If you are not familiar, we have attempted church with autism.
And though I have never given up hope, I have not been actively pursuing success since.
Today I felt hopeful and maybe even a little bottom of the barrel with no place to go but up. I got myself and the kids dressed for church and thought to myself what the hell, it’s worth a shot.
We pulled into the parking lot at church and RM was already directing us away from the church and toward the attached school cafeteria where she knows that young people like her brother collect there on occasion after school for catechism class. Actually, I am sure she only knows as much as the collecting there part. And oh yes, we have had some tragic drop-offs throughout the last two years when The Boy walked off into the crowd of students and RM was told we were not staying for the fun. But eventually, we could pull up to the curb alongside the cafeteria and she would say, “Bye, Brother! See you in the afternoon!”
So it was only natural that today she would want to go to the part of this place where she knew departure was temporary. Why on earth would she willingly go toward the building that is full of noise and people and music that rattles the ceiling? So I tempted her with the bait of her grandparents inside waiting for her (after I scanned the lot for their car because what a freaking horror show that would be if they didn’t go to church this day). RM flung herself onto the pavement a couple of times, but then saw Bapcia and Papa’s car. Now we were getting somewhere.
We made it to the doors of the church. We made it inside the doors. There was instantaneous screams of “NO!” but I calmly repeated several times that Bapcia and Papa were waiting for her. Then I simply scooped her up under her arms from behind, locked a death grip of intertwined fingers around her chest praying that I could do this with all 51 pounds of her and pushed my way through the line. I said excuse me about a dozen times, but people just don’t expect you to thrust yourself and screaming child into church.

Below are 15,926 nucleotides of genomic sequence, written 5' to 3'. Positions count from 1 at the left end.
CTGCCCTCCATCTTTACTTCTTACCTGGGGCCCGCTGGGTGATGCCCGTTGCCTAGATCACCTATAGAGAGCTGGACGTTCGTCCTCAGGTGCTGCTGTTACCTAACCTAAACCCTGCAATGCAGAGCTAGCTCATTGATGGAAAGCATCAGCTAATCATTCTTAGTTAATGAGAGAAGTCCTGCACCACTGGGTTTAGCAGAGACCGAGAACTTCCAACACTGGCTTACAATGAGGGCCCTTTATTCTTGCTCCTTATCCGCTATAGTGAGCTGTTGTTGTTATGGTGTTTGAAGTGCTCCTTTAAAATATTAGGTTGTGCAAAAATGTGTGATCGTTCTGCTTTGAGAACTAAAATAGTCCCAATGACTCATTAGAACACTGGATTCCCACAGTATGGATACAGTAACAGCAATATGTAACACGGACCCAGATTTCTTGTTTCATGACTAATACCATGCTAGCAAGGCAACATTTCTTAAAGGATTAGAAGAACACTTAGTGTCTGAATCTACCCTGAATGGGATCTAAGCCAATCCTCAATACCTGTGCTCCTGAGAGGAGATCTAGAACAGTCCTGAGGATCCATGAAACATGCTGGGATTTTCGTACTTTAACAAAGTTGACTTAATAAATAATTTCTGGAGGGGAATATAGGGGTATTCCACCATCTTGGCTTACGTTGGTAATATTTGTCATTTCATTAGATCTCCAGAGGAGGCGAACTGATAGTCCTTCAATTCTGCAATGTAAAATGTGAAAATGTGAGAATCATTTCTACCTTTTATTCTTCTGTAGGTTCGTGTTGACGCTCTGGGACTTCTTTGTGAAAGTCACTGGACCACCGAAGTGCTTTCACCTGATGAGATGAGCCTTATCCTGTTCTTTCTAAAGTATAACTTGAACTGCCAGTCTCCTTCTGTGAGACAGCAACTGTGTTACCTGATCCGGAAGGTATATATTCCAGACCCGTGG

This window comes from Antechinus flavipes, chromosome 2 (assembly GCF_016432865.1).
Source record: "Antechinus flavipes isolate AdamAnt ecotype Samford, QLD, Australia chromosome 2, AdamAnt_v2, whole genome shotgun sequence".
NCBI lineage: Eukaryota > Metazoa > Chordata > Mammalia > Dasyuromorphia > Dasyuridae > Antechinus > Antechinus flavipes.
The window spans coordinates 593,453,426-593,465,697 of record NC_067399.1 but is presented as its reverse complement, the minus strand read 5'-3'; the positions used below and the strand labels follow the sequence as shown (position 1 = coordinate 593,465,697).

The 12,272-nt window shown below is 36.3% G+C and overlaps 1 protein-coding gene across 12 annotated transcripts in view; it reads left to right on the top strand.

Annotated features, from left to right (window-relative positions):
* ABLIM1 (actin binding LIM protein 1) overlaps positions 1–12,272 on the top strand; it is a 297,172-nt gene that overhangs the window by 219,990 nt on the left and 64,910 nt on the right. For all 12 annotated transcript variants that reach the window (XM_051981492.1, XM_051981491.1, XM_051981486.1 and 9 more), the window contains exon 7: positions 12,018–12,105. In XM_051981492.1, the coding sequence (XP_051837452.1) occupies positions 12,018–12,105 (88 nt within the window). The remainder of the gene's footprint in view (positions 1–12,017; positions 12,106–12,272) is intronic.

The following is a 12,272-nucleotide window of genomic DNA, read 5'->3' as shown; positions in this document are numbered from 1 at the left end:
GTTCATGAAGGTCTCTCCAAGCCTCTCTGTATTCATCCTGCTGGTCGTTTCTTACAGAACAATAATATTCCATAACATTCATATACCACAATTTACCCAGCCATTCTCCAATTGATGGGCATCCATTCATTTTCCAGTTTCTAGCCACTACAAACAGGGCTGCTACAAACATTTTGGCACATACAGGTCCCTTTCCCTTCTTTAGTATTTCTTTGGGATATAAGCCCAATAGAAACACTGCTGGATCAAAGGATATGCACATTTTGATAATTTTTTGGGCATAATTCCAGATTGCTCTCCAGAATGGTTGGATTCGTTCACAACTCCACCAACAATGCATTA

I continued to carry her this way weaving through the aisles and rows searching for my parents. When I found my mother I have to say I appreciated the look of awe on her face to see us there. In church. On time. For the first time in four years.
We had arrived about five minutes before the mass started. It was a tense five minutes of setting up a chair alongside the edge of the room, behind a pillar, oddly feeling like a bunker of sorts. Her toes balancing all of her weight from left to right and left to right again and her fingers were now permanently implanted in her eardrums. It was hard to reach her to even tell her that I had the tablet in my backpack. Papa came and sat next to her. Then RM calmed for a moment. But it was short-lived as the lecturer welcomed the parish and began listing some announcements, finally asking everyone to rise.
We stood as the music began and the drums pounded along with the guitars and piano and the sound of a few hundred people singing along. Her fingers now blue from squeezing them into her ears with all her might, tears began streaming down her cheeks and beads of sweat took seat upon her nose – but she steadied herself and waited it out. When the song ended, so did her patience. She started screaming “NO! NO! NO! NO! NO!”
I had already gathered up our things, and told her it was time to go. I held my head high as we walked around the back perimeter of God’s House, fellow brothers and sisters staring, some smiling, some with the look of shock. And The Boy and I smiled at each other. At the back of this House, I stopped and turned to my son and gave him a kiss as we all took hands and walked out the door into the day.
Ten minutes. My baby girl made it into the church. My baby girl survived five minutes of anxiety getting settled in and then five more minutes of pure sensory hell from head to toe to endure the opening hymn. Ten minutes. Ten glorious minutes.
Every second of those ten minutes was a gift today.
I will take it.
And next time, I will enjoy eleven minutes. Maybe even more.